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Paper Topics
The following topics are suggested for Fall 2005:

1. Does the CRTC's recent decision to regulate VoIP indicate that greater Internet regulation can be expected? 

2. Will the proposed changes to the Copyright Act in Bill C-60 strike a fair balance between the rights of copyright owners and copyright users? 

3. What the Federal Court gives, the Federal Court of Appeal takes away - where does the law on file-swapping stand in Canada after the Federal Court of Appeal's decision in BMG v. John Doe, [2005] F.C.J. No. 858 (F.C.A.)? 

4. Picketing on the Internet - How far can a union go in its criticism? 

5. U.S. courts are applying the doctrine of initial interest confusion to trade-mark usage on the Internet. Is that doctrine available to Canadian trade-mark owners? 

6. The legal enforceability of digital signatures has been a hot topic for the last few years. Rules are now in place: why aren't digital signatures more prevalent? 

7. What criteria will Canadian courts apply before enforcing foreign judgments against a Canadian's online activities? 

8. Are courts clarifying or confusing the rules relating to click-wrap and shrink-wrap agreements?

9. An examination of the use of electronic agents to conclude online legal agreements. While a contract may be formed by the interaction of an electronic agent and a natural person or by the interaction of electronic agents, emerging technologies continue to push the envelope. For example, "Contract by Spiders" - can automated software tools (called "spiders") be used to legally consent to the terms of use or terms of service agreements on websites they visit -- thereby committing their operators to the terms of those agreements and subjecting them to liability for violations ? Examine the use of electronic agents in the formation of online contracts and the issues raised thereby. 

10. Special On-line Issues - The Internet has become an important tool for the health care industry. What legal issues are raised by the use of online services related to the online collection, use and disclosure of health related data and information ? What legal protections exist today to safeguard same ? 

11. Special On-line Issues II - The Internet has become an important tool for marketing to children. What legal issues are raised by the use of the Internet to market products and services to children and to collect and use information from and about children? What legal protections exist today to safeguard children and what gaps continue to exist?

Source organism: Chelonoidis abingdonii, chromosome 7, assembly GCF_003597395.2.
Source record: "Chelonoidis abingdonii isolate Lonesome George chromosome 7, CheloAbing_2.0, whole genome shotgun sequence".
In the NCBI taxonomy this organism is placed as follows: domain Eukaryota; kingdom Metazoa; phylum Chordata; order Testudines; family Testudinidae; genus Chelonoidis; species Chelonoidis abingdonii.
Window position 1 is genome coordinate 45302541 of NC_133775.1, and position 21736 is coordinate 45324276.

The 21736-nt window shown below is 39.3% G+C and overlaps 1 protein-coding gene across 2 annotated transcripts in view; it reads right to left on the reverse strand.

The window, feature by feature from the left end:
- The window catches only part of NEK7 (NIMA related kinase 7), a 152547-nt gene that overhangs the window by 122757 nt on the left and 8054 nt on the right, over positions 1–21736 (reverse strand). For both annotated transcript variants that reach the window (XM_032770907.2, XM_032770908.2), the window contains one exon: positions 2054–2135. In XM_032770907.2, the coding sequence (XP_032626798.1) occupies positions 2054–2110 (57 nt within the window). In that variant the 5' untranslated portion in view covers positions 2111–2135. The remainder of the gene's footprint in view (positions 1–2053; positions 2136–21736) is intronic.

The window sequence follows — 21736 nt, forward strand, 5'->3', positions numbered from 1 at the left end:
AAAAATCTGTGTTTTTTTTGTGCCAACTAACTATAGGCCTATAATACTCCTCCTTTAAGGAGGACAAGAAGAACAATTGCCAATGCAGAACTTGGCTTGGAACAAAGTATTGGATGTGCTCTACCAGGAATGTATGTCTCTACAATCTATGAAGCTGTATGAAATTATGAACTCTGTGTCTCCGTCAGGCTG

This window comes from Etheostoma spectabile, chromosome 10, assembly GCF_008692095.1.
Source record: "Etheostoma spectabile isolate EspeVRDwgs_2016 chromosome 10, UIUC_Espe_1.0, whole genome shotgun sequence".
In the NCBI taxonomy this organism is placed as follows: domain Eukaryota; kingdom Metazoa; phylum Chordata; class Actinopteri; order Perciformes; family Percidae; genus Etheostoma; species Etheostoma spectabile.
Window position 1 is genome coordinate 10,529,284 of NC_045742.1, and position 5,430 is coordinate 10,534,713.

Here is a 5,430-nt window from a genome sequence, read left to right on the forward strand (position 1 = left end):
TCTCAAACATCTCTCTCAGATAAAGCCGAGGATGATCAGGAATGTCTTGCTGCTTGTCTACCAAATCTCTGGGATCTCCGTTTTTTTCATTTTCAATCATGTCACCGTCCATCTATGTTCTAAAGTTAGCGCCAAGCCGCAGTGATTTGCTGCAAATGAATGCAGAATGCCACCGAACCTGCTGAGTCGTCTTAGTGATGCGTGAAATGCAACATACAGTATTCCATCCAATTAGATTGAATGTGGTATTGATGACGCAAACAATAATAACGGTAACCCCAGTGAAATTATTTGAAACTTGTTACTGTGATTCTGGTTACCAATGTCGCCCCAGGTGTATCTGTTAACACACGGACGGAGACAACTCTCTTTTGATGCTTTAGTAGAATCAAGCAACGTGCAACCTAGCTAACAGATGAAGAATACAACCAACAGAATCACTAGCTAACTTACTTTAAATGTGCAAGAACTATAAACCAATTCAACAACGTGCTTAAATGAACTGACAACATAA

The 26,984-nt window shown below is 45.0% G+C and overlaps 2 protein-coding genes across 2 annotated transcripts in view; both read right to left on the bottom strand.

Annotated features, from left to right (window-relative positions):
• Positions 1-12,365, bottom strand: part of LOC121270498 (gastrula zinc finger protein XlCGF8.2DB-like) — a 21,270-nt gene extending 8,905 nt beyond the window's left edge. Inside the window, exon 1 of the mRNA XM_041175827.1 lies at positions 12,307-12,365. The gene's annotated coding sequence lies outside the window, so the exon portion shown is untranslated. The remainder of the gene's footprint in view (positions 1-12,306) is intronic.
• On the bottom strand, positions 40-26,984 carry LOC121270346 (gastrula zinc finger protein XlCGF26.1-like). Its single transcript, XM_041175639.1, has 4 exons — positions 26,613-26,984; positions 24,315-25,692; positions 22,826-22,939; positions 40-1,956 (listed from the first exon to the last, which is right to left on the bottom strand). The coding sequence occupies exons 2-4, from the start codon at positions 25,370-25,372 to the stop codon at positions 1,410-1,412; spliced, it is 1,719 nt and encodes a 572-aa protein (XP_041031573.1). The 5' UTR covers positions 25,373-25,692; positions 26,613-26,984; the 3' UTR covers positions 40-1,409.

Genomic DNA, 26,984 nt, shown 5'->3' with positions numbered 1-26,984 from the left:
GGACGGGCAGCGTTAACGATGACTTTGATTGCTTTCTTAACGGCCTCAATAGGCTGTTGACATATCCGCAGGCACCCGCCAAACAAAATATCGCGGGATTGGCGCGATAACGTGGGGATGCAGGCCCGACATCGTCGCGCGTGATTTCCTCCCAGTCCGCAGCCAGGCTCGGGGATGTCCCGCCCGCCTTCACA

12. Should Canadian law protect technologies that protect copyright ? Consider whether Canada should adopt the anti-circumvention provision described in the recent Government of Canada Statement on Proposals for Copyright reform - which would make it an offence to circumvent, for infringing purposes, a technology that is used to protect material that is subject to copyright protection. What impact could such adoption have (such as from the perspective of copyright policy, innovation and freedom of expression, etc.).

13.  Has the law relating to Internet Service Provider liability in Canada changed in the wake of the Supreme Court of Canada's decision in SOCAN v. Canadian Association of Internet Providers 2004 SCC 45?

14.  Defamation on the Internet; Are there coherent rules yet?

15.  Is there still a need for a domain name dispute resolution process?

16.  Does Canadian trade-mark law provide adequate protection to trade-mark owners against search result advertising?

17.  Do the domain name dispute resolution policies strike the right balance when addressing protest or parody web sites?

18.  Spam – can the law protect us?

19.  Does Canada need a data protection directive or other sui generis protection for databases?

20.  Internet pharmacies and the impossibility of regulating e-commerce.

21.   Employer's rights to monitor and limit use of email and the Internet.

22.   Jurisdiction on the Internet – a comparison of Canadian and American approaches.

23.   Should the CRTC regulate "broadcasting" on the Internet?

24.   Should business method patents be available in Canada?

25.   Who owns what?  The rules relating to intellectual property ownership in the workplace.

26.   Do the present Criminal Code and common law search provisions give Canadian police the tools needed to investigate crime in the information technology age?  Compare Canadian responses to those of the US and Europe.  How can legislation keep pace with evolving technologies?

27.   Few crimes are ‘technology specific’ – what criteria should guide Parliament in creating new “e-crime” provisions? Should Parliament move to criminalize spam and other specific internet abuses?

28.   Do offshore internet "casinos" violate Criminal Code gambling provisions?

Interested in writing on a topic not listed above?  

Please send a brief description of your proposed paper topic to or for prior approval.  Your request will be responded to as soon as possible.



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